Between 2000 and 2007, life expectancies in more than 80% of United States counties fell in standing against the average of the 10 nations with the best life expectancies in the world, according to new research by IHME, in collaboration with researchers from Imperial College London.
The study, Falling behind: life expectancy in US counties from 2000 to 2007 in an international context, shows that compared to countries like Japan and Canada, where life expectancies significantly increase every year, most counties within the US are falling behind.
The US has extremely large racial/ethnic and geographic disparities, but data tracking these disparities at the county level are lacking. In order to assess the current state of population health, as well as to provide a baseline for future decisions that need to be made at the county level, this study compares life expectancy of US counties to those of the lowest-mortality nations to assess both absolute and relative progress for each county.
This study is part of ongoing work by IHME to better understand the current state of population health. County-level decision-makers need accurate information about local health trends, health system performance, and whether their local health systems are delivering necessary health interventions to achieve good health outcomes in their counties.
Researchers found that across US counties, life expectancy in 2007 ranged from 65.9 to 81.1 years for men and 73.5 to 86 years for women. Geographically, the counties with the lowest life expectancies for both sexes were in counties in Appalachia and the Deep South, extending across northern Texas. Counties with the highest life expectancies tended to be in the northern Plains and along the Pacific coast and the Eastern Seaboard.
One way of analyzing county-level life expectancies is to compare them to a life expectancy time series of the 10 nations with the lowest mortality, known as the “international frontier.” Compared to this international frontier, US counties range from being 16 calendar years ahead to more than 50 calendar years behind for women and from 15 calendar years ahead to more than 50 calendar years behind for men.
Nationwide, women fare more poorly than men. The researchers found that women in 1,373 counties – about 40% of US counties – fell more than five years behind the nations with the best life expectancies. Men in about half as many counties – 661 total – fell that far.
Life expectancy for black women ranges from 69.6 to 82.6 years, and for black men, from 59.4 to 77.2 years. In both cases, no counties are ahead of the international frontier, and some are more than 50 years behind. The researchers note that the poor relative performance of the US compared to the international frontier is not simply due to racial disparities, as the pattern of life expectancy performance for white Americans is similar to that of all races combined.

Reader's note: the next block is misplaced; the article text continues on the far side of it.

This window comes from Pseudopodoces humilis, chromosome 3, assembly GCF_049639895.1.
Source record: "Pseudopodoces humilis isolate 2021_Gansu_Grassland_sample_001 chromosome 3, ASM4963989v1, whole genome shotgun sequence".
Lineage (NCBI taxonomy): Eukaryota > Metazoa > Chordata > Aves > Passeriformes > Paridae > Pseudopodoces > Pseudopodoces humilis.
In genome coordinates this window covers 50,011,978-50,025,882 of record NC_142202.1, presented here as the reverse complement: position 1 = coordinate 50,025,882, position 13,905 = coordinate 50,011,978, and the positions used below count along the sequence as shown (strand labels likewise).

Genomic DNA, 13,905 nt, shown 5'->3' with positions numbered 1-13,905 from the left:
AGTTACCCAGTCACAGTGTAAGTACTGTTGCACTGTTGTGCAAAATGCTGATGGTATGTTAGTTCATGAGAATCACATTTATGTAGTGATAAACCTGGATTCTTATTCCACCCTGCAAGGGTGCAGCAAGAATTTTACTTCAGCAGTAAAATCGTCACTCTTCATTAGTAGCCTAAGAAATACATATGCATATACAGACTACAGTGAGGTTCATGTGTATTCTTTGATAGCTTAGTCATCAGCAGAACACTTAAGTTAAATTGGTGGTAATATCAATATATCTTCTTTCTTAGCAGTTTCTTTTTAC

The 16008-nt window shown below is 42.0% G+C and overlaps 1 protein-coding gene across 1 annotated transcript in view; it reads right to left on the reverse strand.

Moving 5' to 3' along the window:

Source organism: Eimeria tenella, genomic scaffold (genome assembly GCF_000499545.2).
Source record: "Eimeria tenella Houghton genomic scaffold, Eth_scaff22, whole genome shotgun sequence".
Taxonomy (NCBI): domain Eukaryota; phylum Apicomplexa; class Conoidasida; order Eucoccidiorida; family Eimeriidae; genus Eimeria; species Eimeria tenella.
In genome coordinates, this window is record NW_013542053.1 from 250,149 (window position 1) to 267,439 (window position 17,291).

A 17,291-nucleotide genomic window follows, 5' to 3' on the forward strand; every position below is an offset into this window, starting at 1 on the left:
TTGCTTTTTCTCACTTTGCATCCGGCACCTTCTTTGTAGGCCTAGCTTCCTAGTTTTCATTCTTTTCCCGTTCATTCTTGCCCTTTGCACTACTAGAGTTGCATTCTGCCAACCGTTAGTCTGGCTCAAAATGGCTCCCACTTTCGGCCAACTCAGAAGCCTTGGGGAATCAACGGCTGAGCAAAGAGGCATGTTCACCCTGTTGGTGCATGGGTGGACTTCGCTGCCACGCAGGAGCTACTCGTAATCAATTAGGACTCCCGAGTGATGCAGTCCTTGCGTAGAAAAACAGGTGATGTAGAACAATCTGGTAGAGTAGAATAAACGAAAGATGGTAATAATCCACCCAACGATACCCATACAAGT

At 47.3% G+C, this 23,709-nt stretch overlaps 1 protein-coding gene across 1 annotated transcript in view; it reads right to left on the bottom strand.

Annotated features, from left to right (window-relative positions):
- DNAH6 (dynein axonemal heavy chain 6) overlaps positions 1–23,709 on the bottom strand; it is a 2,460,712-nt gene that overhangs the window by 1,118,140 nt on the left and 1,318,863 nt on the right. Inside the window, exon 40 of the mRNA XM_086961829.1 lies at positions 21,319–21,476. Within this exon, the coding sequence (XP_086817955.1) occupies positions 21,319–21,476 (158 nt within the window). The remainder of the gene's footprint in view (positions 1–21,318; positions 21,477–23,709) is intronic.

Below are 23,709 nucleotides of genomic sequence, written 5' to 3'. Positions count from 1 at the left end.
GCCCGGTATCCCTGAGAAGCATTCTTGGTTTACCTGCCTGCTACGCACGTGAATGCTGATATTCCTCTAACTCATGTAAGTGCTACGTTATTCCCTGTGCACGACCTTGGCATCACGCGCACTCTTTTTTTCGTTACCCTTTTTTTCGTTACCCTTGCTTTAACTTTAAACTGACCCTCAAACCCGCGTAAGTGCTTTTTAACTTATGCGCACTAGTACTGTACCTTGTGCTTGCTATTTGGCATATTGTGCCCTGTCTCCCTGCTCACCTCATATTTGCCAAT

The researchers used newly released mortality data from the National Center for Health Statistics by age, sex, and county for the US from 2000 to 2007 to compute life tables separately for each sex, for all races combined, for whites, and for blacks. They used a mixed-effects Poisson regression with time, geospatial, and covariate components to estimate annual life expectancy for US counties.
To show county mortality in an international context, researchers compared county life expectancy to an international frontier time series, defined as the average life expectancy of the 10 countries with the lowest mortality for each year from 1950 to 2010.
Methods to address health risks are likely to narrow the disparities seen in life expectancy. The researchers note that if the leading four risk factors were addressed (smoking, high blood pressure, elevated blood glucose, and adiposity), life expectancy in 2005 would increase by 4.9 years for males and 4.1 years for females. Because risk factor exposures vary by county, and state-level analysis shows that risk factor exposures are larger in places with higher mortality rates, addressing these risk factors would tend to narrow county-level life expectancy disparities.
Given the diversity of demography, epidemiology, physical infrastructure, and health system organization at the local level, a single national solution may not be the most effective for all risk factors. To assess this, the authors call for a more comprehensive attempt to measure mortality attributable to low quality of care in the US and the impact of low quality of care on disparities. Local measurement of the baseline level of key risks and their trends may be essential for priority setting and performance evaluation in the future.
Kulkarni SC, Levin-Rector A, Ezzati M, Murray CJL. Falling behind: life expectancy in US counties from 2000 to 2007 in an international context. Population Health Metrics. 2011; 9:16.